BACTERIA discovered in the gut could prove invaluable for preventing Listeria infection, according to a new study from researchers at the Memorial Sloan Kettering Cancer Center, Rockville Centre, New York, USA. Caused by the bacterium Listeria monocytogenes, listeriosis is a potentially fatal disease that affects ~1,600 patients in the USA every year and is particularly dangerous to those with a hampered immune system, such as pregnant women and cancer patients undergoing chemotherapy.
The study began by comparing the gut microbiomes of mice treated with antibiotics and mice treated with chemotherapy drugs to a control group, after the introduction of L. monocytogenes. The results were illuminating: mice treated with antibiotics proved notably more vulnerable to the infection than those left untreated. In those animals, the infection quickly colonised the gastrointestinal tract, before moving into the circulatory system. The mice treated with chemotherapy showed an increased vulnerability, which was further exacerbated when they were also treated with antibiotics.
This discovery lead researchers to identify four species of gut bacteria from the Clostridiales family which appeared to protect against the Listeria infection. After promising laboratory results showed that the probiotic bacteria reduced the pathogens growth, researchers began animal trials by introducing the Clostridiales bacteria to germ-free mice before exposing them to L. monocytogenes. As hoped, the probiotic bacteria were shown to protect the mice from infection by reducing the ability of the infecting pathogens to colonise the gastrointestinal tract. “Augmenting colonisation resistance functions in immunocompromised patients by introducing these protective bacterial species might represent a novel clinical approach to prevent L. monocytogenes infection,” explained Dr Simone Becattini, Memorial Sloan Kettering Cancer Center.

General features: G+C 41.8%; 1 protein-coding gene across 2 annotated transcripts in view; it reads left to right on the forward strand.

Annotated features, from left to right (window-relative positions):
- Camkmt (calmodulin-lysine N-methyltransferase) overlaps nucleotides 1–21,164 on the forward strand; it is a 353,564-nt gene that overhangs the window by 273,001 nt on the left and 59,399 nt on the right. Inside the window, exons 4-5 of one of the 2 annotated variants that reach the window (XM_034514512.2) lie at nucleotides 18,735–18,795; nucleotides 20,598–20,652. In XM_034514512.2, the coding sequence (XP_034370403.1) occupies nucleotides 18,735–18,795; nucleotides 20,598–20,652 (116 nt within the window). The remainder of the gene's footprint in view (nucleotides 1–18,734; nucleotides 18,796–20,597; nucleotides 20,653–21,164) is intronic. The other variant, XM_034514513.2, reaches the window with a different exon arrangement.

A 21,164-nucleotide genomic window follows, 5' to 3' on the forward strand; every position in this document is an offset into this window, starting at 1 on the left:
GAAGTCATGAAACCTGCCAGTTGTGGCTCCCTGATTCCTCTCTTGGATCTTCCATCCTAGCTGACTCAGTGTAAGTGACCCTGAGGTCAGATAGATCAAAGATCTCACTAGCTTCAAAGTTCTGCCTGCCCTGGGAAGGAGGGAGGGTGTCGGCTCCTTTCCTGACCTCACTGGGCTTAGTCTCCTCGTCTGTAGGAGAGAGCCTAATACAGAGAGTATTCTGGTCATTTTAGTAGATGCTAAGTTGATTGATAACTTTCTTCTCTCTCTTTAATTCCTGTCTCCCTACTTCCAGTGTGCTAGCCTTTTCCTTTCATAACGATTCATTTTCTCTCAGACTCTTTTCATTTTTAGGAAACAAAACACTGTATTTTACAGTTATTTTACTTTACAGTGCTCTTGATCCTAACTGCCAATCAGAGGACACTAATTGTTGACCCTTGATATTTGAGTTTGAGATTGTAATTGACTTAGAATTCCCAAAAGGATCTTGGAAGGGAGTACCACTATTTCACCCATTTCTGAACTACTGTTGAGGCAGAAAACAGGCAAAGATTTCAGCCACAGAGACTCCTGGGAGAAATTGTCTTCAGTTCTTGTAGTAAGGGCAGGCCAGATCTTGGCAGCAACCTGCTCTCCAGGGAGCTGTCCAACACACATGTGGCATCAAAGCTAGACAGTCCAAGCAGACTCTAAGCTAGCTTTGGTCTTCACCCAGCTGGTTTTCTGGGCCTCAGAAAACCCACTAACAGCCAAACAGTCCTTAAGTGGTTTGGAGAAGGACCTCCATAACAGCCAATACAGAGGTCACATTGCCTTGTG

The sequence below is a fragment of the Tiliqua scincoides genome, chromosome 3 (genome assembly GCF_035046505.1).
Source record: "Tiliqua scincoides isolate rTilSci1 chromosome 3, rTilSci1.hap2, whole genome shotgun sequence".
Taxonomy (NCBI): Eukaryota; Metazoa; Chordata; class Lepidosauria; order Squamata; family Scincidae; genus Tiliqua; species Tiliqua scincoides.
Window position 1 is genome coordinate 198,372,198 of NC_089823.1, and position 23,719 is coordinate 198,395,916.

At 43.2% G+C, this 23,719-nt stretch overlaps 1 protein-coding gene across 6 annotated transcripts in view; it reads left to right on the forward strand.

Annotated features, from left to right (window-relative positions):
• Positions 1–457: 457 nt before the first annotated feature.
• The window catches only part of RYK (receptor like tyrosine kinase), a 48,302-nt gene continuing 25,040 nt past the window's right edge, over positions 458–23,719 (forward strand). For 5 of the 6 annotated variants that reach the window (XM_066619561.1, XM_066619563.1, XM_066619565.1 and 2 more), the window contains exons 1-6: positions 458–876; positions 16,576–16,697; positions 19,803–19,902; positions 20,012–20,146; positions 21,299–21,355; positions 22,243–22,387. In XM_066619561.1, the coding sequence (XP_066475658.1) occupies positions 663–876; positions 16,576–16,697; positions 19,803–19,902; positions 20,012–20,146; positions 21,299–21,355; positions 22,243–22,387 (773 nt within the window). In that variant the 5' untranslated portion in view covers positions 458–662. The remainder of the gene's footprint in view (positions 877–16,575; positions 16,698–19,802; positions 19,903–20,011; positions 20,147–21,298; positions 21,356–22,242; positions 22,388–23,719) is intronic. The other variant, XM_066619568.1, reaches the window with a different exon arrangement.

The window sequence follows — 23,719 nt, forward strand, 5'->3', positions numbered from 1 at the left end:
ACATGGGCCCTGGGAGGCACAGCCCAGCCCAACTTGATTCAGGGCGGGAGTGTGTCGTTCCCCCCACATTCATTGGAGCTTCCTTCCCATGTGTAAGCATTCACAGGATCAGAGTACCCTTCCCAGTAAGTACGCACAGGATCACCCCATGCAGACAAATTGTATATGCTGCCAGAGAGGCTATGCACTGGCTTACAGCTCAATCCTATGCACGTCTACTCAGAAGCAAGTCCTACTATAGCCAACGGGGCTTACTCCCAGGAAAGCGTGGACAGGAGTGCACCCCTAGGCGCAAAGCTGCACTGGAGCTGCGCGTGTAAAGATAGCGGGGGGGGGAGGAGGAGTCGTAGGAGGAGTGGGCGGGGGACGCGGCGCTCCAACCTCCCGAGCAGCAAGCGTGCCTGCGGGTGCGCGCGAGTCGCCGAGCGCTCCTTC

Whilst further studies need to be performed on human subjects to validate these findings, the scope of these results has broad implications for the prevention of L. monocytogenesinfection. “Our results also raise the possibility that in other at-risk categories for listeriosis, such as infants or pregnant women, disruptions in the gut microbiome could be a contributing factor to susceptibility,” noted Dr Becattini.